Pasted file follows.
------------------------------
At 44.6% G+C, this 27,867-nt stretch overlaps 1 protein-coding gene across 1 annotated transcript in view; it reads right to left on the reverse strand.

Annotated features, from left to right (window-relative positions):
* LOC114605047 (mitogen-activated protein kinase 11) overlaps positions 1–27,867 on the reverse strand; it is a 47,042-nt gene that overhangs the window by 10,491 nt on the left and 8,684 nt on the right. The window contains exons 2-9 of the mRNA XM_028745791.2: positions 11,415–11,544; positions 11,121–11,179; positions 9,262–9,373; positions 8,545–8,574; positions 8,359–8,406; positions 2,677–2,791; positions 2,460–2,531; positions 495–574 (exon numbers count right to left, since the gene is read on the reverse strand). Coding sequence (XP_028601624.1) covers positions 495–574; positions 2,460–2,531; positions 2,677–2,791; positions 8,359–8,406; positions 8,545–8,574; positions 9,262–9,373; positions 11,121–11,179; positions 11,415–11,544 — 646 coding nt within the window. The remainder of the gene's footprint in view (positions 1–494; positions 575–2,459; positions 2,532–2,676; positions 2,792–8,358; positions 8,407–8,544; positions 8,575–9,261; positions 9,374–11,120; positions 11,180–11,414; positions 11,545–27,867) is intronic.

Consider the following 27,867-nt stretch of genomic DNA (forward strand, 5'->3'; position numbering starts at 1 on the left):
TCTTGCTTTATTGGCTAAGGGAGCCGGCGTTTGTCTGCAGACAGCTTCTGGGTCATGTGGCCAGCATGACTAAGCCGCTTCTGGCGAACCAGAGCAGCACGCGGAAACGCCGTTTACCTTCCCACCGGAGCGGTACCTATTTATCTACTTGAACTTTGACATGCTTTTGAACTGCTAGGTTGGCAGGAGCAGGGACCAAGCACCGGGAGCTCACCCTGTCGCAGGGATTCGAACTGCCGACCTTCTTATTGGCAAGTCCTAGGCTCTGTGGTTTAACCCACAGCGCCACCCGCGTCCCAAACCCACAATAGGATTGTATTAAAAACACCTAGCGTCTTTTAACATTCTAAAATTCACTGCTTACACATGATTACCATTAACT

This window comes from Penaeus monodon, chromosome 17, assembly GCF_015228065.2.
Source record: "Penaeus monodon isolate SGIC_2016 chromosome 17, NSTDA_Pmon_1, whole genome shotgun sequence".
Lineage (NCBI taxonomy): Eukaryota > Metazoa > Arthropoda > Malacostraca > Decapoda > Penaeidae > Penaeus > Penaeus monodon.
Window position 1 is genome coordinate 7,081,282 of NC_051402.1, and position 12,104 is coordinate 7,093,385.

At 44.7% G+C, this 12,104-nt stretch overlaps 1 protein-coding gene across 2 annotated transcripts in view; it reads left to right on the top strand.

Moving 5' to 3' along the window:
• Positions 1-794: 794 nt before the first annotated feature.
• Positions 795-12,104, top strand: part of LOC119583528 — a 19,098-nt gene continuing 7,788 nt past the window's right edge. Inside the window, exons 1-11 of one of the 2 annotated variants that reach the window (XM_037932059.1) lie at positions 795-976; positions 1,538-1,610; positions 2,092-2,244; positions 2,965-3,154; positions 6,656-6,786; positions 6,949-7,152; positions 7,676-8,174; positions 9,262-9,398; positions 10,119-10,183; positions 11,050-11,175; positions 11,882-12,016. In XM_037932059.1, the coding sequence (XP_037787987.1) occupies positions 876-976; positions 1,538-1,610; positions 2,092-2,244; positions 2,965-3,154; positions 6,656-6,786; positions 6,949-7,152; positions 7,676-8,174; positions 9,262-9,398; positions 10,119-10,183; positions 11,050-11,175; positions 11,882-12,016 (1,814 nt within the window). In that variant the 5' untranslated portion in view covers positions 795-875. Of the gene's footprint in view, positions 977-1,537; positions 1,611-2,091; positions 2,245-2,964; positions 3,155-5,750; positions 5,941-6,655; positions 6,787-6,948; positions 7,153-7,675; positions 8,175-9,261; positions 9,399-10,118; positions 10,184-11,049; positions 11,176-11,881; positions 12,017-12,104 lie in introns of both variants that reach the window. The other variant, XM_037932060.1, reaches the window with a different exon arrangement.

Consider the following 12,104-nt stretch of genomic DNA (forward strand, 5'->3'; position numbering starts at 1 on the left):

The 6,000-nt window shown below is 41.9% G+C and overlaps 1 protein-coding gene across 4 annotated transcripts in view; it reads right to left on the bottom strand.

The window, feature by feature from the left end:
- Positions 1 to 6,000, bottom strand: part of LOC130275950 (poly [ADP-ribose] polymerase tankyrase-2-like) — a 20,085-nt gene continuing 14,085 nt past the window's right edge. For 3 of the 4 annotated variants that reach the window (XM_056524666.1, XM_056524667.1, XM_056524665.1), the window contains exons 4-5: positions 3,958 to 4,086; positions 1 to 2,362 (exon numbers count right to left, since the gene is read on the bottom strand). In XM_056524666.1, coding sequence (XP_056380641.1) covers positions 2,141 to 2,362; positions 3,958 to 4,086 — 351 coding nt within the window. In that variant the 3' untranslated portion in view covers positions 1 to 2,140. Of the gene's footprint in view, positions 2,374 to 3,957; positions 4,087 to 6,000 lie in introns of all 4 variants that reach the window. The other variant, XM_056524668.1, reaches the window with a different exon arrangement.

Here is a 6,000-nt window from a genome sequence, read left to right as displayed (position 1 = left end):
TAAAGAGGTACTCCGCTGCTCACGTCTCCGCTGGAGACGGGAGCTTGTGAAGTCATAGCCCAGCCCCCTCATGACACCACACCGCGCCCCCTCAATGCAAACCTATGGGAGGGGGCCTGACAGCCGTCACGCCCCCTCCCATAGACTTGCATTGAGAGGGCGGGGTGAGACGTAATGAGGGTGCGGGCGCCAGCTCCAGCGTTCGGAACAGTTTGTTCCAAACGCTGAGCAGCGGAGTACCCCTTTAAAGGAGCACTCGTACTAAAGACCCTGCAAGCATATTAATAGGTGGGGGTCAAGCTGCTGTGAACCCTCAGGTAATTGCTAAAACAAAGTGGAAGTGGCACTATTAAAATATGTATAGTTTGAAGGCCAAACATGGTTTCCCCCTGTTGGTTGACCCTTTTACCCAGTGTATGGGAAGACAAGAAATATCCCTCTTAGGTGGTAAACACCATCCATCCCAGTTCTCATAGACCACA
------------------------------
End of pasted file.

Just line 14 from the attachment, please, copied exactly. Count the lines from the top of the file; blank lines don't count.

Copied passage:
Consider the following 12,104-nt stretch of genomic DNA (forward strand, 5'->3'; position numbering starts at 1 on the left):